Saturday, July 7, 2012

Seven Steps to Help Children Cooperate Joyfully: Guest Post by Shelly Phillips

Over the last few weeks I have been sharing some guest posts from a few writers whose work I admire. Shelly Phillips of is among those people. I "met" Shelly originally through Twitter and I love the passion with which she writes about parenting. Every time I read one of Shelly's posts I feel her happiness radiating through. When she offered to write a guest post about joyful cooperation, I was honored to be able to share her work with my readers. I hope you enjoy her as much as I do.

Seven Steps to Help Children Cooperate Joyfully
Guest Post by Shelly Phillips

I’ve worked with children and parents for the past thirteen years and one of the biggest challenges I hear from most parents is that they’re not sure how to encourage internally driven and consistent cooperation from their young children. 

About two years ago my daughter was born and I got an opportunity to put my education and experience with child development and parenting strategies to the test with my own daughter. I’m not afraid to tell you, some of the strategies I used in my preschool classes or as a nanny just don’t work with my own child. Luckily, it wasn’t all for naught. I do still have some tricks up my sleeve and they’re working wonderfully with my little one. I hope they help you to experience more joy, cooperation, and ease with your young children. 

So, here are my seven steps to help children cooperate joyfully:

1. Observe and narrate. Before you jump in, interrupt his play, and ask your child for his attention, take a moment to observe the situation and narrate what you see or hear. “I see that you’re playing with your animals right now and the clock says it’s 8:30am. That means we need to leave in ten minutes.” Or “I can hear your voices from all the way in the garage!”

But be aware, sharing observations is easier said than done. We often put our evaluations and judgments into our observations without even noticing it. One good rule of thumb is that if it can be argued, it’s not a pure observation. I like to imagine I’m a video camera and I can only reflect back the sights and sounds I’m noticing. For instance, in the above example, you’ll see that I didn’t say, “You are yelling so loudly!” because a child could simply retort, “No we weren’t! We were just talking.”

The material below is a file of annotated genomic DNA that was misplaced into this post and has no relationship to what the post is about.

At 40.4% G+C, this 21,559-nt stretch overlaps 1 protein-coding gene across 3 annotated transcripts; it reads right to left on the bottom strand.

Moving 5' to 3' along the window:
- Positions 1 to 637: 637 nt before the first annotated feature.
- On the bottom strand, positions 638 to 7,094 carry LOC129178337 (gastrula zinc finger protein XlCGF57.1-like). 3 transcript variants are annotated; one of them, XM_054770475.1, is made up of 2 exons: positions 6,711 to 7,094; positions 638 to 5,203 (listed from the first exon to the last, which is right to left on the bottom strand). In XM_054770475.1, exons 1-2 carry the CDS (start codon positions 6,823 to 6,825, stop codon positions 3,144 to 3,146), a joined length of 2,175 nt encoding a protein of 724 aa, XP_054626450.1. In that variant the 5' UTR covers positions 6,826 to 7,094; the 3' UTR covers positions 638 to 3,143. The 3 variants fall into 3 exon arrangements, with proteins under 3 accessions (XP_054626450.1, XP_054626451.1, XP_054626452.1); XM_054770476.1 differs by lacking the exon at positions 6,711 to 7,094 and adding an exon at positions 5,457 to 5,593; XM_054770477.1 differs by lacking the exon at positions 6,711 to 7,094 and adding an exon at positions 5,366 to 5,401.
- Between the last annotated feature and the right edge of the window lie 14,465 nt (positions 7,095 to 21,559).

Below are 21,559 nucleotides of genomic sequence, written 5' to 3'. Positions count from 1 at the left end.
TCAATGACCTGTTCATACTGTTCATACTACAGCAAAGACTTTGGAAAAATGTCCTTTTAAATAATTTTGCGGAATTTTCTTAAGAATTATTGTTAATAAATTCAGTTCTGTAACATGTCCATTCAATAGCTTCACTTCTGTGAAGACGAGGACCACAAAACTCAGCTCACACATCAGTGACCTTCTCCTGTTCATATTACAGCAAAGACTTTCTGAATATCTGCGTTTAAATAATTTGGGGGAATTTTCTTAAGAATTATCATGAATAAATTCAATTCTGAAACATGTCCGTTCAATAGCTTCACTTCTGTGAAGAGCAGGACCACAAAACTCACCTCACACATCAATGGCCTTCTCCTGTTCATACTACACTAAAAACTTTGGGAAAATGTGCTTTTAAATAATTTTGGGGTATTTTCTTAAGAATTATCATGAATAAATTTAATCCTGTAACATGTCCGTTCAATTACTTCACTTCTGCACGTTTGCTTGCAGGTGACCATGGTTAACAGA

2. Get Curious. By asking a child what’s happening inside her or what her preferences are, you can gather more information about how receptive to cooperation she might be. “Are you guys having SO much fun playing in the water?!” or “What would you like to do after we’ve cleaned up the puzzle?”
Children are very sensitive to our energy and if we’re trying to force them to see things our way, they will resist. However, if we can take the time to see things from their perspective, they really appreciate it and are often much more willing to do as we ask.

You want your child to be motivated to do things
because it's the right thing to do, not to get a reward.
3)Direct, invite, and request. Stop forcing, coercing, and bribing & direct, Invite, and request instead. If you’re in the habit of forcing your child to do things against his will you might have some work to do to repair your connection before cooperation will really be voluntary. 

Children, like the rest of us, are wary of a big change in the status quo, so if you’re ready to encourage an internally driven desire to help out, you first have to acknowledge and repair any damage from your former tactics. 

You could say something like, “I know that in the past I’ve forced you to get into your car seat, but I don’t want to do that any more, so I’ll need your help to get places on time. But if you decide you’re not ready to go, I won’t make you do it, instead I’ll ask nicely and hope you’re willing to climb in all by yourself.”